Large Library Association Picks 'Marxist Lesbian' As President
Category: News & PoliticsVia: vic-eldred • one month ago • 42 comments
By: Joy Pullmann (The Federalist)
A large organization that drives the training of U.S. librarians and their use of public funds has chosen a self-described "Marxist lesbian" as its next president amid growing concern about libraries actively connecting children to sexually explicit activities and materials.
Emily Drabinski was elected president of the American Library Association last week by the organization's members. She will take office in July 2023.
ALA's approximately 54,000 members include librarians, libraries, library graduate schools, members of library boards and associations, and library students. The vast majority of its membership fees, therefore, are provided by taxpayer funds.
Drabinski won with 5,410 votes from such an electorate, compared to her opponent's 4,622 votes, according to an ALA press release. The election was conducted online.
The interim chief librarian of The Graduate Center at City University of New York (CUNY), where she was previously the "critical pedagogy librarian," Drabinski posts openly on her Twitter feed in support of sexually exposing children, union-led political strife, socialist politicians, and libraries pushing explicit and far-left material on unwilling taxpayers.
On a personal web page, Drabinski touted multiple endorsements from labor and LGBT activists in her bid for the ALA presidency, including from Randi Weingarten, president of the American Federation of Teachers union.
"I so value Emily's work in intentionally bringing a class, labor, and queer consciousness to her efforts as an anti-racist ally," wrote fellow ALA member April M. Hathcock in a public endorsement of Drabinski.
For more than a century, labor unions have often functioned as a recruiting and muscle operation for the Communist Party and its fellow travelers and shell operations.
In a TV interview with a Boise station last week about her ALA election, Drabinski conveyed surprise at public concerns about libraries making pornographic materials available to children and buying them with taxpayer resources.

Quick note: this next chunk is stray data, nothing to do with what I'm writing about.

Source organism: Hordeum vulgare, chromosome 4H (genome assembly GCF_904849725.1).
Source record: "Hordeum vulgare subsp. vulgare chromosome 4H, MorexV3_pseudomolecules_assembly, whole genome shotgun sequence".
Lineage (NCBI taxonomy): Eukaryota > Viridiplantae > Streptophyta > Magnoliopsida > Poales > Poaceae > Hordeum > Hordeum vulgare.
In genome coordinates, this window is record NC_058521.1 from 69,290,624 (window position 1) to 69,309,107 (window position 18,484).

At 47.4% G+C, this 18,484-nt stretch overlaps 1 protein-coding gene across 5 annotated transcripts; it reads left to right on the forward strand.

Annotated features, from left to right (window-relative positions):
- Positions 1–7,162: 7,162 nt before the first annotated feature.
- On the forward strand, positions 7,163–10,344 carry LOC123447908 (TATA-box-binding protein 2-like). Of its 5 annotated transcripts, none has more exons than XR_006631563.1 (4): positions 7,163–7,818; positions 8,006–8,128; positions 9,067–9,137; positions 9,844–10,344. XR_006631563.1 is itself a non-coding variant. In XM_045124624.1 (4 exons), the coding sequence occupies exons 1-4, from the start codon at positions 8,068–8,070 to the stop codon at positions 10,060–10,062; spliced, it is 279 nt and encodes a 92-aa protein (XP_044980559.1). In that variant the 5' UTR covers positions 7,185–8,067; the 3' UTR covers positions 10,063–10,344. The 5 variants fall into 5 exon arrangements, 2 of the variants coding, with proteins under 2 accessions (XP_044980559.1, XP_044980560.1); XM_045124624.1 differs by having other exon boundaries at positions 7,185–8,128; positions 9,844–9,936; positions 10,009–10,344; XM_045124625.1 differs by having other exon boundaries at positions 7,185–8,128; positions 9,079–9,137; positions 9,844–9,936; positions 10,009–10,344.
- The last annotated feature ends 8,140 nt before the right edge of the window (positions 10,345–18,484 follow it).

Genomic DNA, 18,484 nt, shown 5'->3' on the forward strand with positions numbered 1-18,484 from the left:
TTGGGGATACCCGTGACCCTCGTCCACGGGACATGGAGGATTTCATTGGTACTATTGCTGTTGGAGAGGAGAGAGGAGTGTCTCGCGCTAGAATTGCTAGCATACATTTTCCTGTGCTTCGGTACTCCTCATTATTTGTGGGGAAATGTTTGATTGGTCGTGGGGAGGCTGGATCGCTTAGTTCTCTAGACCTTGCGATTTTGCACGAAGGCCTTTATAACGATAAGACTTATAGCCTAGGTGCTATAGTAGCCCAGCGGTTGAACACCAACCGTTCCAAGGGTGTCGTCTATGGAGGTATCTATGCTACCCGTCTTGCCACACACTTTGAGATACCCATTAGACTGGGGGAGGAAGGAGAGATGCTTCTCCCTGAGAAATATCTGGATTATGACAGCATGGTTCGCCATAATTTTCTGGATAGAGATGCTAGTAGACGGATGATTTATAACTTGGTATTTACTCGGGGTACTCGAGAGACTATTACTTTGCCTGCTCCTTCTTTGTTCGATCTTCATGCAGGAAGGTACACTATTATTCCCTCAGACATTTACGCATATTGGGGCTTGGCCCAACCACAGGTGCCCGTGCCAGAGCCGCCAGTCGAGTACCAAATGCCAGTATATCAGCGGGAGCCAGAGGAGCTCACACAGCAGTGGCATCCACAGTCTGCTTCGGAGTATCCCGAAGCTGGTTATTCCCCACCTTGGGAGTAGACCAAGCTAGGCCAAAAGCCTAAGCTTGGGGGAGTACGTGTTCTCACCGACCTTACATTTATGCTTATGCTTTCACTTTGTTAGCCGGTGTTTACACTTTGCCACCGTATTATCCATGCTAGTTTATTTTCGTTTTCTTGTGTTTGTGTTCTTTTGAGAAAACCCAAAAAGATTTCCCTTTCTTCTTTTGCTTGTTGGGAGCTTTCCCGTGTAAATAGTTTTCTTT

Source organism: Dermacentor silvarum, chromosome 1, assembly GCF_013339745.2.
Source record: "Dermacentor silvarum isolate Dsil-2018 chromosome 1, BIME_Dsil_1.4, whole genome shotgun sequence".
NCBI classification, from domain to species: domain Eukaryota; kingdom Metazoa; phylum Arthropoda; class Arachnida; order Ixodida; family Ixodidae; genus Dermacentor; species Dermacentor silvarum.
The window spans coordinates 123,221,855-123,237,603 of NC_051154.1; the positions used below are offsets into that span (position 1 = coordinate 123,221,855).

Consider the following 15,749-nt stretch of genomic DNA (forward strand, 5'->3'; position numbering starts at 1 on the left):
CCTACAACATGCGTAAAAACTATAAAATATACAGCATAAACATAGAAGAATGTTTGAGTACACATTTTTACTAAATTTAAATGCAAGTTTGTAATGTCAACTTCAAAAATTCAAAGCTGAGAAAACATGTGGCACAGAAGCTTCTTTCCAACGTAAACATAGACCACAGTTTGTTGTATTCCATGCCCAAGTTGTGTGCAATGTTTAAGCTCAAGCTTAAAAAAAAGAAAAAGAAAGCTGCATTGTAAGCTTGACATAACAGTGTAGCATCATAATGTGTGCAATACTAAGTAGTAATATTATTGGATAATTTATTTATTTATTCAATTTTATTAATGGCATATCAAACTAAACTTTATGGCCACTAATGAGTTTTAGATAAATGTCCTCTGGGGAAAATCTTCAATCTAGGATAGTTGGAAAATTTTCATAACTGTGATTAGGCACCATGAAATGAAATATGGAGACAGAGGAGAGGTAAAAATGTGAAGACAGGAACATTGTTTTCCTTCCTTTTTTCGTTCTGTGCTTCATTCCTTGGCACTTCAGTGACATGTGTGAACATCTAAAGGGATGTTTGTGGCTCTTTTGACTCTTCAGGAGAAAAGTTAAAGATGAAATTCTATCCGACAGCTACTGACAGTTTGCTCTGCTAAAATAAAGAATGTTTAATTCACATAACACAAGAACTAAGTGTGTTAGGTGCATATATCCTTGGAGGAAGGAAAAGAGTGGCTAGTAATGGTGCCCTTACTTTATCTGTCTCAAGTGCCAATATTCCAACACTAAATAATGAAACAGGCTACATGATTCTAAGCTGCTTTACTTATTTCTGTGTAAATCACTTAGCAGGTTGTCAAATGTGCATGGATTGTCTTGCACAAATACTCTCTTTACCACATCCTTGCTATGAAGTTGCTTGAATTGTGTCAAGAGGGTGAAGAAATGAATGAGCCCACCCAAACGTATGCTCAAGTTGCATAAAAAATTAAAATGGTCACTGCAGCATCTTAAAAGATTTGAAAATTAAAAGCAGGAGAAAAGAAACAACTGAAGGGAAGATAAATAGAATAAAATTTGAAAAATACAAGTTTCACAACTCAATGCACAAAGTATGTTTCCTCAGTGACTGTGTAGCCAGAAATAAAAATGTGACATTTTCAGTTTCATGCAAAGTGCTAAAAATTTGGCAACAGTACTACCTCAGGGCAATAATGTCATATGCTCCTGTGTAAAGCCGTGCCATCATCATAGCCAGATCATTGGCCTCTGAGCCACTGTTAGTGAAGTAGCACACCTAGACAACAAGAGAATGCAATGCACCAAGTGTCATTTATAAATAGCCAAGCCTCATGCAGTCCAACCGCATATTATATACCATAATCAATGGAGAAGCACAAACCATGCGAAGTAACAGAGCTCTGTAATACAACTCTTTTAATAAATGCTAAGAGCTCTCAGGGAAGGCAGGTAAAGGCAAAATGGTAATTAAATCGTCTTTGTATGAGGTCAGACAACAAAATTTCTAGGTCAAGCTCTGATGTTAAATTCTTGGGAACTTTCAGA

"It's like concerted political efforts to sort of push this, sort of story about what libraries do which seems very, you know, it's anathema to what libraries actually do, that we are, sort of pushing pornographic materials on our patrons and it's really not what we do at all," she claimed. "…There's no big library agenda."
Contrary to her claims in that interview, however, Drabinski's other YouTube videos are replete with teaching other librarians how to "subvert" and inject hard-left politics and sexuality into their publicly funded work. For one example, consider one of many such lectures she gave to other librarians on July 6, 2021, titled "Teaching the Radical Catalog."
In the lecture, Drabinski discussed her homosexual coming out experience and how saturating in a campus environment of proliferating sexual identities changed how she approaches being a librarian. At her first librarian job, "At Sarah Lawrence, absolutely everybody was queer. … There were so many ways to be gay. … And it was my job to teach those students how to find themselves in our library catalog," she said. She described queering the library as "critical thinking" and "thinking critically about the catalog."
Here's a slide from that presentation showing the sexuality sections of the Library of Congress catalog. In it, you can see the Closed Captioning of what Drabinski is saying while showing the slide, which includes affirming the idea that "queerness includes the subversion of those kinds of normal family types." She's referring to the family types that naturally produce children — i.e. a married man and woman.
In the rest of the presentation, Drabinski went on to teach librarians how to change how visitors find books about sex, contradicting her claims to the Boise reporter that librarians don't work to get sexual material into patrons' hands. This very effort has been a part of Drabinski's public professional work for decades, by her own public attestation.
"We can equip our students with the capacity to wring what they need out of library structures, and wringing what you need out of systems that exclude you is a necessary life skill for survival and revolution," she concluded in her talk. "And we can also help build a way of shaping students as agents of change both inside the library and out."